Government's Response to Defendant's Motion for Release in USA v. Gilbert A. Ziegler at the U. S. District Court for the District of Oregon.
First International Bank of Grenada founder Van Brink stripped $4.5 million of assets out of the bank not long before it went bust, according to its liquidator.In his third report to creditors dated June 1, 2002, Marcus A. Wide, of PricewaterhouseCoopers, reported that details of the asset transfers were contained "unsigned minutes from FIBG's June 2000 Board of Directors meeting".
In his Third Report dated June 1, 2002, the liquidator of the First International Bank of Grenada has again warned creditors that there may not be any dividend distribution.Marcus A. Wide, of PricewaterhouseCoopers, advised "there is a real and distinct possibility that there will be no distribution whatsoever made by the Liquidator to the FIBG depositors/creditors".
Creditors of the First International Bank of Grenada have been informed by its liquidator that they might get back nothing from the liquidation. In a letter to creditors dated April 23, 2001, FIBG liquidator Marcus A. Wide, of accounting firm PricewaterhouseCoopers, wrote that "there will be a significant shortfall to creditors".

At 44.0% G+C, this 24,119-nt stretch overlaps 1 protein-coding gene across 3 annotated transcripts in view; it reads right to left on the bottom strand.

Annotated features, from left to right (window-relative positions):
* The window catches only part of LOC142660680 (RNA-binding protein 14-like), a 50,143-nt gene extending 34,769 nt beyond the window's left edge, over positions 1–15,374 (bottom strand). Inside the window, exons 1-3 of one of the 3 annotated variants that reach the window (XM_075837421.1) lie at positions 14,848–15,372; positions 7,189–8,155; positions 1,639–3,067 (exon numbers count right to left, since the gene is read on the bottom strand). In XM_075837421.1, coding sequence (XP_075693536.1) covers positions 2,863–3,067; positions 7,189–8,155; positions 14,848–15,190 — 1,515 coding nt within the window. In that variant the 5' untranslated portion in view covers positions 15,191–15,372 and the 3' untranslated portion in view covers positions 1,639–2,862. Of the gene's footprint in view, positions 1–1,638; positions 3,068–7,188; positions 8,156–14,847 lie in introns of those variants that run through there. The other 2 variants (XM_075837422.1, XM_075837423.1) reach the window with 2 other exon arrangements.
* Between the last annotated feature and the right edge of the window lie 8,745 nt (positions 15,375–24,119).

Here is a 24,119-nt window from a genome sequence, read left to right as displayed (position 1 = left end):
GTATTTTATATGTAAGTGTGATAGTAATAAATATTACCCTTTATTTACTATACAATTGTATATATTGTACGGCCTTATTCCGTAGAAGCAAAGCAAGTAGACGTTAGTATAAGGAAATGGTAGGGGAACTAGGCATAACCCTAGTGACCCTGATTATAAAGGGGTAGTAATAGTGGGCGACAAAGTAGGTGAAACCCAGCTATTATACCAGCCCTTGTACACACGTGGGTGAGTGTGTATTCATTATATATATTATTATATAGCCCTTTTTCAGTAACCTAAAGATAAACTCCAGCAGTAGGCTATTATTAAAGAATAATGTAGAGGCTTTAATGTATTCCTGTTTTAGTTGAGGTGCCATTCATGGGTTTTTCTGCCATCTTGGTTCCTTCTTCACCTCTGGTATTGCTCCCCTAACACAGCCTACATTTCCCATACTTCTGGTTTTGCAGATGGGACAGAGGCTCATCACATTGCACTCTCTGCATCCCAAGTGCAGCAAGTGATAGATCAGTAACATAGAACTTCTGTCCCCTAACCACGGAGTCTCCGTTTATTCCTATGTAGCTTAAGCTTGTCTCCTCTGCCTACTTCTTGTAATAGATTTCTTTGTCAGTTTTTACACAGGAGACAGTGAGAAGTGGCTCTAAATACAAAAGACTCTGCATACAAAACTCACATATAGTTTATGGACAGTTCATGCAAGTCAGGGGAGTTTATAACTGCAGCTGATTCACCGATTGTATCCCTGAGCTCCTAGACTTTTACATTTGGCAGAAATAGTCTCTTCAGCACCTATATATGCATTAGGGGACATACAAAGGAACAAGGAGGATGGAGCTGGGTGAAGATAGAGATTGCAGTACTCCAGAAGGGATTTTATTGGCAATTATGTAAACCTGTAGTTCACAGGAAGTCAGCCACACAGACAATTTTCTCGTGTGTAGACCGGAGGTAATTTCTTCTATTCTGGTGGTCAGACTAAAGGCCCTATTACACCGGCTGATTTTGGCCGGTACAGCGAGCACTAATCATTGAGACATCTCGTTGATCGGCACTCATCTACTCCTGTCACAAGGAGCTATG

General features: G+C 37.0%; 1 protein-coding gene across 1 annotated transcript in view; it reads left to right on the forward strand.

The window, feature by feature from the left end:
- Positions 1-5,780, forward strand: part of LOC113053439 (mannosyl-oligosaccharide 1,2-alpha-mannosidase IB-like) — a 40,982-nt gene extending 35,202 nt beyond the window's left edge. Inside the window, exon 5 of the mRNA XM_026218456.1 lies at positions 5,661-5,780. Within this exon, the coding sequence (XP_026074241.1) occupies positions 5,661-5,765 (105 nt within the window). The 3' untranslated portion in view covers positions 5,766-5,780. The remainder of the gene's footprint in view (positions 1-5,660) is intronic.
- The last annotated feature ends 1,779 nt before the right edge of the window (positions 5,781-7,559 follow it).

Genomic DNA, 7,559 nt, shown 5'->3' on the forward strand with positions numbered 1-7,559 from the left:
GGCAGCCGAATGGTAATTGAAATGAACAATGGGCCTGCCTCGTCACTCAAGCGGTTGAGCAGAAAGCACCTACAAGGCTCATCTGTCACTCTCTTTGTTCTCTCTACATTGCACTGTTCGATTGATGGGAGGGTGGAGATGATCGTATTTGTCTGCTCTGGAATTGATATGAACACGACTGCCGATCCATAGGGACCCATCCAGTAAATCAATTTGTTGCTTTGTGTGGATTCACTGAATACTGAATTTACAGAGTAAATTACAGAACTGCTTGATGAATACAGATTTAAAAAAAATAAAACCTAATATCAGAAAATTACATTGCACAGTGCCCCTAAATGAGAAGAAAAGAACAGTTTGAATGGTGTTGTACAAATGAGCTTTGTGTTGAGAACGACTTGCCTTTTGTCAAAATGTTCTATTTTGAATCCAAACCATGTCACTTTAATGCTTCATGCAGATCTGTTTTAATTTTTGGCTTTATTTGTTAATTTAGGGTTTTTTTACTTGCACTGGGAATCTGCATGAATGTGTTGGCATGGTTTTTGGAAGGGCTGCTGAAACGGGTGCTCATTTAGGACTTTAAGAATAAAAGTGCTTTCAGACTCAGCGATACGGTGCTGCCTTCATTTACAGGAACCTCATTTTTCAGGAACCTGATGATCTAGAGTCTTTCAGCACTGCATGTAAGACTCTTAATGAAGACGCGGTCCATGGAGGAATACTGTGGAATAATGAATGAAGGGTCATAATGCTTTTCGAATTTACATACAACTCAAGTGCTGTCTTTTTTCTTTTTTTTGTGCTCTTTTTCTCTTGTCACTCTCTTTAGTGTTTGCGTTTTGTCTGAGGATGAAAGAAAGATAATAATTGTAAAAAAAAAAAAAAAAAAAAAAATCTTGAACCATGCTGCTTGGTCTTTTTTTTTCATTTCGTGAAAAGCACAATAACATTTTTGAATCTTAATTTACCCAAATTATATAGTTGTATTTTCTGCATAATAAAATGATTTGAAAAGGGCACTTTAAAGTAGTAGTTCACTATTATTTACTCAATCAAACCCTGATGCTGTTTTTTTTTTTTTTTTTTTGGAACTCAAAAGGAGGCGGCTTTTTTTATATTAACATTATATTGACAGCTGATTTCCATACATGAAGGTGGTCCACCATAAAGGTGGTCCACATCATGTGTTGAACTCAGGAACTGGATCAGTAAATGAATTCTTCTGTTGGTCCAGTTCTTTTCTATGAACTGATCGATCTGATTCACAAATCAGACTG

Grenada began to come to grips this month with a financial scandal that is threatening to make the island the laughing stock of the offshore world. Three months after Offshore Alert exposed it as a fraud, the First International Bank of Grenada appears to be on the verge of being closed down by the local government.
The First International Bank of Grenada, the International Deposit Insurance Corporation and the World Investors Stock Exchange this month failed in their bid to obtain a court injunction preventing Offshore Alert from continuing to report on their fraudulent activities.Attorneys representing these entities filed hundreds of pages of documents at the U. S. District Court for the Southern District of Florida in an effort to obtain an emergency injunction preventing Offshore Alert from continuing to report on their dubious activities.
Offshore Alert can today expose a massive fraud involving at least three banks, an insurance company and a stock exchange into which investors are believed to have invested tens of millions of dollars. Participants in the scam include the World Investors Stock Exchange in Grenada, the International Deposit Insurance Corporation in Nevis, the First International Bank of Grenada, the International Exchange Bank, which is registered in either Nauru or Grenada but operated out of Bermuda and Texas; and Fidelity International Bank, which is registered in Nauru but operated from St. Vincent.